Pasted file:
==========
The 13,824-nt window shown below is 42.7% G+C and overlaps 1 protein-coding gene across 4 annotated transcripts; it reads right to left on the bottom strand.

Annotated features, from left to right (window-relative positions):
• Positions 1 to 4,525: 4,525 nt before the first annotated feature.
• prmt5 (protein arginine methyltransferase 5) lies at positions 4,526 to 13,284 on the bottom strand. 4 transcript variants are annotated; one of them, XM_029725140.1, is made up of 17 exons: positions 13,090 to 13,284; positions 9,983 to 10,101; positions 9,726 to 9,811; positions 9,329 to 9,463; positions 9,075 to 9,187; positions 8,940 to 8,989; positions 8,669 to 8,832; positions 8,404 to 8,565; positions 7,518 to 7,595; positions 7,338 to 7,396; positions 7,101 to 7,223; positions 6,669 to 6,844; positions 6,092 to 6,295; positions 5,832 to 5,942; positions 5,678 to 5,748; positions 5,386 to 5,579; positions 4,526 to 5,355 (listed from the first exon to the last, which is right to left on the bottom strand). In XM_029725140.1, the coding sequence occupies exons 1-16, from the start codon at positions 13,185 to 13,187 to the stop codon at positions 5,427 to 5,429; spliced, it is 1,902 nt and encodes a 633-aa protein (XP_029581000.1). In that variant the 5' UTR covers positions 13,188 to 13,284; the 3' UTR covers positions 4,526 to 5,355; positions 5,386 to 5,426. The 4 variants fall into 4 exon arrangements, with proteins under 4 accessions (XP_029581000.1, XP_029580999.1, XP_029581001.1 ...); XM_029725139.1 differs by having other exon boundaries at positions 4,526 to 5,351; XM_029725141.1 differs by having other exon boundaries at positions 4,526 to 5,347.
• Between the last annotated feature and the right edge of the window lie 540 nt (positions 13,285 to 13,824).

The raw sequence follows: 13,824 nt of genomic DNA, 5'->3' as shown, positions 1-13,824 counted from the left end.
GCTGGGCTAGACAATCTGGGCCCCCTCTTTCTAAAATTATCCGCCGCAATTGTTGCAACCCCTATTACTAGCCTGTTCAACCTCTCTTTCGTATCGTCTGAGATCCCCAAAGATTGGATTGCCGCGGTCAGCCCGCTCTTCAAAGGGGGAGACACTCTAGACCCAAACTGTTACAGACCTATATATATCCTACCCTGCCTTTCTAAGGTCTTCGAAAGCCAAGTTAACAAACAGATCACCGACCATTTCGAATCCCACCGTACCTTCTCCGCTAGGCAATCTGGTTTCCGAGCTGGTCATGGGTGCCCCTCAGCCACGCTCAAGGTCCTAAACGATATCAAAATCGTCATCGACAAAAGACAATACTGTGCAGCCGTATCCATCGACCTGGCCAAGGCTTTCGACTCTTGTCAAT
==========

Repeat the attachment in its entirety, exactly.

The 13,824-nt window shown below is 42.7% G+C and overlaps 1 protein-coding gene across 4 annotated transcripts; it reads right to left on the bottom strand.

Annotated features, from left to right (window-relative positions):
• Positions 1 to 4,525: 4,525 nt before the first annotated feature.
• prmt5 (protein arginine methyltransferase 5) lies at positions 4,526 to 13,284 on the bottom strand. 4 transcript variants are annotated; one of them, XM_029725140.1, is made up of 17 exons: positions 13,090 to 13,284; positions 9,983 to 10,101; positions 9,726 to 9,811; positions 9,329 to 9,463; positions 9,075 to 9,187; positions 8,940 to 8,989; positions 8,669 to 8,832; positions 8,404 to 8,565; positions 7,518 to 7,595; positions 7,338 to 7,396; positions 7,101 to 7,223; positions 6,669 to 6,844; positions 6,092 to 6,295; positions 5,832 to 5,942; positions 5,678 to 5,748; positions 5,386 to 5,579; positions 4,526 to 5,355 (listed from the first exon to the last, which is right to left on the bottom strand). In XM_029725140.1, the coding sequence occupies exons 1-16, from the start codon at positions 13,185 to 13,187 to the stop codon at positions 5,427 to 5,429; spliced, it is 1,902 nt and encodes a 633-aa protein (XP_029581000.1). In that variant the 5' UTR covers positions 13,188 to 13,284; the 3' UTR covers positions 4,526 to 5,355; positions 5,386 to 5,426. The 4 variants fall into 4 exon arrangements, with proteins under 4 accessions (XP_029581000.1, XP_029580999.1, XP_029581001.1 ...); XM_029725139.1 differs by having other exon boundaries at positions 4,526 to 5,351; XM_029725141.1 differs by having other exon boundaries at positions 4,526 to 5,347.
• Between the last annotated feature and the right edge of the window lie 540 nt (positions 13,285 to 13,824).

The raw sequence follows: 13,824 nt of genomic DNA, 5'->3' as shown, positions 1-13,824 counted from the left end.
GCTGGGCTAGACAATCTGGGCCCCCTCTTTCTAAAATTATCCGCCGCAATTGTTGCAACCCCTATTACTAGCCTGTTCAACCTCTCTTTCGTATCGTCTGAGATCCCCAAAGATTGGATTGCCGCGGTCAGCCCGCTCTTCAAAGGGGGAGACACTCTAGACCCAAACTGTTACAGACCTATATATATCCTACCCTGCCTTTCTAAGGTCTTCGAAAGCCAAGTTAACAAACAGATCACCGACCATTTCGAATCCCACCGTACCTTCTCCGCTAGGCAATCTGGTTTCCGAGCTGGTCATGGGTGCCCCTCAGCCACGCTCAAGGTCCTAAACGATATCAAAATCGTCATCGACAAAAGACAATACTGTGCAGCCGTATCCATCGACCTGGCCAAGGCTTTCGACTCTTGTCAAT